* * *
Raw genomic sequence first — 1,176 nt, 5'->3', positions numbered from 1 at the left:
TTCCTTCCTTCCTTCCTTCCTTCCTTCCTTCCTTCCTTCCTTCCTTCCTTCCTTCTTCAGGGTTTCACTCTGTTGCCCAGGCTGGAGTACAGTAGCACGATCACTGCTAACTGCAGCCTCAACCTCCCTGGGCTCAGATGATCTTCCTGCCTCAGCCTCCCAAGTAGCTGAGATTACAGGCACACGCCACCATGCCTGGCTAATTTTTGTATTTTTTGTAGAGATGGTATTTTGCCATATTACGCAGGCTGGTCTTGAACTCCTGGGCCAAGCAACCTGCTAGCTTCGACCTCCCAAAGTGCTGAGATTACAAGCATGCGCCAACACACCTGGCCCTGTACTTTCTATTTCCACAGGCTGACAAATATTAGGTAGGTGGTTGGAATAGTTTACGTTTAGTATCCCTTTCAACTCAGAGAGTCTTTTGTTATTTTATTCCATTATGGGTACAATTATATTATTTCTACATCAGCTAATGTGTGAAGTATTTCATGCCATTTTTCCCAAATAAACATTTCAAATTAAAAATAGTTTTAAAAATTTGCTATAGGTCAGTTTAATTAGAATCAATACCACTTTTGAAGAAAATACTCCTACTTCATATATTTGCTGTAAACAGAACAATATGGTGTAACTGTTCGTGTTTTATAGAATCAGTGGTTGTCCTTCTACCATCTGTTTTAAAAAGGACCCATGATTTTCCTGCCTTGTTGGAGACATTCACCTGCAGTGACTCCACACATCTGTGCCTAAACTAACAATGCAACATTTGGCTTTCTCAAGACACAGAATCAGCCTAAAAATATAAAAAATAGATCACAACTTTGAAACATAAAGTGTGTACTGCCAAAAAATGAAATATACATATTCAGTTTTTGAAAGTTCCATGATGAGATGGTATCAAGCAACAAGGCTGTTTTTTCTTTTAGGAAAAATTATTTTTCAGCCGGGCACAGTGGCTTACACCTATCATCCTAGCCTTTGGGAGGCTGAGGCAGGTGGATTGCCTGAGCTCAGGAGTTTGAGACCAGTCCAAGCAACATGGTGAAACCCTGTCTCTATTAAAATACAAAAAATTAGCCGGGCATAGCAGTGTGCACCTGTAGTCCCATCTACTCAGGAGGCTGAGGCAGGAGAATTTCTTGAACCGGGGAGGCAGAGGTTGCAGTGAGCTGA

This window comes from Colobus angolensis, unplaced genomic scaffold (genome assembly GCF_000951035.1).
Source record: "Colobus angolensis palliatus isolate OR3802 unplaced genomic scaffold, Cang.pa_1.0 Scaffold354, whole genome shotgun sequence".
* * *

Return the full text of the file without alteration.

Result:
Raw genomic sequence first — 1,176 nt, 5'->3', positions numbered from 1 at the left:
TTCCTTCCTTCCTTCCTTCCTTCCTTCCTTCCTTCCTTCCTTCCTTCCTTCCTTCTTCAGGGTTTCACTCTGTTGCCCAGGCTGGAGTACAGTAGCACGATCACTGCTAACTGCAGCCTCAACCTCCCTGGGCTCAGATGATCTTCCTGCCTCAGCCTCCCAAGTAGCTGAGATTACAGGCACACGCCACCATGCCTGGCTAATTTTTGTATTTTTTGTAGAGATGGTATTTTGCCATATTACGCAGGCTGGTCTTGAACTCCTGGGCCAAGCAACCTGCTAGCTTCGACCTCCCAAAGTGCTGAGATTACAAGCATGCGCCAACACACCTGGCCCTGTACTTTCTATTTCCACAGGCTGACAAATATTAGGTAGGTGGTTGGAATAGTTTACGTTTAGTATCCCTTTCAACTCAGAGAGTCTTTTGTTATTTTATTCCATTATGGGTACAATTATATTATTTCTACATCAGCTAATGTGTGAAGTATTTCATGCCATTTTTCCCAAATAAACATTTCAAATTAAAAATAGTTTTAAAAATTTGCTATAGGTCAGTTTAATTAGAATCAATACCACTTTTGAAGAAAATACTCCTACTTCATATATTTGCTGTAAACAGAACAATATGGTGTAACTGTTCGTGTTTTATAGAATCAGTGGTTGTCCTTCTACCATCTGTTTTAAAAAGGACCCATGATTTTCCTGCCTTGTTGGAGACATTCACCTGCAGTGACTCCACACATCTGTGCCTAAACTAACAATGCAACATTTGGCTTTCTCAAGACACAGAATCAGCCTAAAAATATAAAAAATAGATCACAACTTTGAAACATAAAGTGTGTACTGCCAAAAAATGAAATATACATATTCAGTTTTTGAAAGTTCCATGATGAGATGGTATCAAGCAACAAGGCTGTTTTTTCTTTTAGGAAAAATTATTTTTCAGCCGGGCACAGTGGCTTACACCTATCATCCTAGCCTTTGGGAGGCTGAGGCAGGTGGATTGCCTGAGCTCAGGAGTTTGAGACCAGTCCAAGCAACATGGTGAAACCCTGTCTCTATTAAAATACAAAAAATTAGCCGGGCATAGCAGTGTGCACCTGTAGTCCCATCTACTCAGGAGGCTGAGGCAGGAGAATTTCTTGAACCGGGGAGGCAGAGGTTGCAGTGAGCTGA

This window comes from Colobus angolensis, unplaced genomic scaffold (genome assembly GCF_000951035.1).
Source record: "Colobus angolensis palliatus isolate OR3802 unplaced genomic scaffold, Cang.pa_1.0 Scaffold354, whole genome shotgun sequence".